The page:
Wisconsinites Living Longer But Not Necessarily Healthier
Madison, Wisconsin - A new report from the University of Wisconsin Population Health Institute reveals that Wisconsinites may be living longer, but not healthier.
The 2015 Wisconsin Health Trends: Progress Report reveals that nearly all age groups are living longer, but an increasing percentage of adults are reporting their health as fair or poor.
Rates of certain health behaviors such as smoking, teen births, and excessive drinking continue to decrease, yet obesity rates and socioeconomic trends that influence health, such as high school drop-outs, unemployment, children in poverty and violent crime rate, continue to worsen.
The report compares the state’s expected gains to its actual improvement on 19 leading health indicators in order to measure progress on the goal of Wisconsinites living longer and better by 2020. Indicators measured include health outcomes, key health behaviors, clinical care, socioeconomic, and environmental factors that influence these health outcomes.
Though Wisconsin shows some overall health improvements, these gains don’t hold true for all subgroups of the population. For example:
- Males of all ages continue to have a higher death rate than females
- The percentage of children in poverty is much higher for those living in urban counties compared with those living in rural, non-urban and suburban counties
- African American infants are almost twice as likely to be born at a low birthweight compared with infants of other racial/ethnic subgroups
- Smoking rates are more than four times higher for those without a high school degree compared with those with a college degree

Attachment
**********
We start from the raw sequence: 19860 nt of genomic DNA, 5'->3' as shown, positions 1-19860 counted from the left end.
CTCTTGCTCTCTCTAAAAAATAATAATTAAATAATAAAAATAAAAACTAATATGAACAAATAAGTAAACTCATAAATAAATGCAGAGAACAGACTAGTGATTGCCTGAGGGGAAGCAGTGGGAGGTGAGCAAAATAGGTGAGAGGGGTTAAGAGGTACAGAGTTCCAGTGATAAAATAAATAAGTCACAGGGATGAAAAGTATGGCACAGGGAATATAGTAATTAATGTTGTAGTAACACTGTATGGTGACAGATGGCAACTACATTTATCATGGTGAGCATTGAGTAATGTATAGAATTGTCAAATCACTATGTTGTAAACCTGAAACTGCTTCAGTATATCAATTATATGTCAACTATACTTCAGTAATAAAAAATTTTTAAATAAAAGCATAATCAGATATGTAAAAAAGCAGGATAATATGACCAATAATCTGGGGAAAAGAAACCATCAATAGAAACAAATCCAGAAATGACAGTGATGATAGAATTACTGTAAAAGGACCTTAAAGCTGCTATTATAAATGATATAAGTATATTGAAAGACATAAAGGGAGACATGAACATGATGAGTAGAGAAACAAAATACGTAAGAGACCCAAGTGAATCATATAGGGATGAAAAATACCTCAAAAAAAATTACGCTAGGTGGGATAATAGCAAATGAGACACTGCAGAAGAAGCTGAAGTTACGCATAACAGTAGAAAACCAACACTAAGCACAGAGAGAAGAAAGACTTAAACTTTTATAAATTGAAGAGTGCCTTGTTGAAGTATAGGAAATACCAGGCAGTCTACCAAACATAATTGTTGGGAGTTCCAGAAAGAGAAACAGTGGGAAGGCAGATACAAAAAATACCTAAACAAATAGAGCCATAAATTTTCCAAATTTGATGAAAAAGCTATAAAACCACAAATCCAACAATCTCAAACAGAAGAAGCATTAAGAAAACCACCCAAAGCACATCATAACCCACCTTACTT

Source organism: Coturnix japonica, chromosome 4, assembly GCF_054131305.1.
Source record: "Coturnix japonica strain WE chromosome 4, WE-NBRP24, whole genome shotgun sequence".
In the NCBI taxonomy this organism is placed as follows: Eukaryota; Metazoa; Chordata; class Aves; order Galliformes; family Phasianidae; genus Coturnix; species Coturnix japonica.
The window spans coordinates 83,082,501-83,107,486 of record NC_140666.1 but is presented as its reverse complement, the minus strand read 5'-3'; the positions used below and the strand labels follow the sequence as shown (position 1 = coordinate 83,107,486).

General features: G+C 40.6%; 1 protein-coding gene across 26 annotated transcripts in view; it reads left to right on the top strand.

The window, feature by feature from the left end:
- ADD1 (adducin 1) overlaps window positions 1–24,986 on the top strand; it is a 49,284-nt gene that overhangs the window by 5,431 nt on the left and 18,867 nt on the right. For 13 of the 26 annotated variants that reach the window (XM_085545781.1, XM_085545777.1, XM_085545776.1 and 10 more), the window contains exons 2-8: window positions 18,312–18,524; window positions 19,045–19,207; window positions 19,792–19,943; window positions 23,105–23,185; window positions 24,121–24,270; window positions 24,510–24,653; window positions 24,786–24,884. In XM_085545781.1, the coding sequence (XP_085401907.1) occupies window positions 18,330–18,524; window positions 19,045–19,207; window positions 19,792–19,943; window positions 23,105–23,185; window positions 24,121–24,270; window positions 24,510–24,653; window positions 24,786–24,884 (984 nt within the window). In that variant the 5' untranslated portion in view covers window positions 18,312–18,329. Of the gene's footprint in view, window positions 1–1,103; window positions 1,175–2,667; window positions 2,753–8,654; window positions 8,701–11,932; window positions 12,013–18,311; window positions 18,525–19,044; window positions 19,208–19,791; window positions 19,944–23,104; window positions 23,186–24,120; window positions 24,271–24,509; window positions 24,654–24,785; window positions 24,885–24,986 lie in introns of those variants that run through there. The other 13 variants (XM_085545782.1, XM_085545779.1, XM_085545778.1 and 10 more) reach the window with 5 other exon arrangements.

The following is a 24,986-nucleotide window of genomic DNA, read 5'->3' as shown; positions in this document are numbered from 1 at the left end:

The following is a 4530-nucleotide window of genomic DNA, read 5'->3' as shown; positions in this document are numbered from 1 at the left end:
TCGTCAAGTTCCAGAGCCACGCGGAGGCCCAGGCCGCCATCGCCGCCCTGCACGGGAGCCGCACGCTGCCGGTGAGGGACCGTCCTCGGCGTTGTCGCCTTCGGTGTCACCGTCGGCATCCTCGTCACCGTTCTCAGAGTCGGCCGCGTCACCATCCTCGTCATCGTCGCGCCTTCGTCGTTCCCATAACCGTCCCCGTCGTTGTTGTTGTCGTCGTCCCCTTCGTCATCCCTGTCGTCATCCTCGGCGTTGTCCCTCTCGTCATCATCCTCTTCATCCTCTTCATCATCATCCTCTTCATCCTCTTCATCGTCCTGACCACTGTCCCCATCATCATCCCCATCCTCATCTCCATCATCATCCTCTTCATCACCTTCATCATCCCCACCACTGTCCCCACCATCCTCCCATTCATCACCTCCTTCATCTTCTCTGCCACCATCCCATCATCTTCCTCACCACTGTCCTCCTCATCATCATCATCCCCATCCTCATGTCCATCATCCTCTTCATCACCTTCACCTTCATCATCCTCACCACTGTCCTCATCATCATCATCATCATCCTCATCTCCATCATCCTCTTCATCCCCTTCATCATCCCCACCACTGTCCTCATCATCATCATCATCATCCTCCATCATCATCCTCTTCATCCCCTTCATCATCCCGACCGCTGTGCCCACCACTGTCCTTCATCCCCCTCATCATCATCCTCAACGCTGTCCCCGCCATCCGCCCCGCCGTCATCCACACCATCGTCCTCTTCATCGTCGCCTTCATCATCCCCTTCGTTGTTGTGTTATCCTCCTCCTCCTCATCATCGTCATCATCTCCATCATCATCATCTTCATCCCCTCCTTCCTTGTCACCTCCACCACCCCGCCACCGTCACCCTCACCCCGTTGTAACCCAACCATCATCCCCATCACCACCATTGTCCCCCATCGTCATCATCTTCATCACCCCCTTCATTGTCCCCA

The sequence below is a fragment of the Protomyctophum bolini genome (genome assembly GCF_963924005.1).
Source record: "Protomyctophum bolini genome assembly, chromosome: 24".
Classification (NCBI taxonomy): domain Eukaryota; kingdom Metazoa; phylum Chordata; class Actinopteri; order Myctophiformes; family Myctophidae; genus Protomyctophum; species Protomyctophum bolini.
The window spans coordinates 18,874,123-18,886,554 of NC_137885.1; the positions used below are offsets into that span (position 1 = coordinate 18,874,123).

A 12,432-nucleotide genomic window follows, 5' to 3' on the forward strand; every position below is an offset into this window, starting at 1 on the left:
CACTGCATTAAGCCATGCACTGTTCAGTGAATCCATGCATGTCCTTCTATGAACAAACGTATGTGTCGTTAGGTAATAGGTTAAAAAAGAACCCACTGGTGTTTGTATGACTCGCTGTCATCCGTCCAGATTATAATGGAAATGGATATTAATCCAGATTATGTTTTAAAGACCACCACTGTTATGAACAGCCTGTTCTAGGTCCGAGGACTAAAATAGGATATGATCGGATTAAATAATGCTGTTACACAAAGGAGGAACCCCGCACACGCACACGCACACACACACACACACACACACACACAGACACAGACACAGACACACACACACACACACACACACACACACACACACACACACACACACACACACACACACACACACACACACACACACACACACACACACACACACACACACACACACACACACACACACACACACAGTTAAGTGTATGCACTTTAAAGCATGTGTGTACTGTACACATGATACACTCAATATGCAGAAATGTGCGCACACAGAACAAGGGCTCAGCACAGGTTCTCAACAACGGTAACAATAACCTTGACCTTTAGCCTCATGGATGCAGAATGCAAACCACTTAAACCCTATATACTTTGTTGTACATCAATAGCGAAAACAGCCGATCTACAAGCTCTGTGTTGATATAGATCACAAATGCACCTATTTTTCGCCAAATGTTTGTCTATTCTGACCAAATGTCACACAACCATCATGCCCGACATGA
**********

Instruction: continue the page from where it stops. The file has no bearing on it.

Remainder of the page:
“It’s important for us to acknowledge that our state’s progress toward improved health is tempered by the continuing disparities we see within various groups of our population,” said Karen Timberlake, director of the UW Population Health Institute. “This report shows that we must dig deeper to understand trends that influence our health, and ask ourselves what we can do differently to ensure improved health for all. These findings are our call to action.”
Many of the health trends Wisconsin is experiencing – if left unaddressed – will lead to poorer health outcomes and greater gaps in the future. To improve health, we must consider the diverse factors that influence how long and how well we live, and examine the circumstances that produce longer, healthier lives for some of the state’s residents but not others.
The UW Population Health Institute produces the Wisconsin Health Trends: Progress Report to track opportunities to improve Wisconsin’s health and make progress toward the goal of becoming the healthiest state in the nation, and one with less health disparity.
The 19 health indicators presented in the report support the work of public health professionals, policymakers and concerned citizens who are interested in assessing long-term and recent trends in leading health indicators. Wisconsin’s greatest opportunities for health improvement may be recognized through targeted interventions that are likely to decrease health disparities.
This project was supported by a grant from the Wisconsin Partnership Program at the University of Wisconsin School of Medicine and Public Health.
For a complete listing of these indicators, to read the full report, or to see disparities by population subgroups, visit the UW Population Health Institute website.
The UW Population Health Institute advances health and well-being for all by developing and promoting evidence-based approaches to health improvement through policy and practice at the local, state, and national levels.
Date Published: 02/10/2016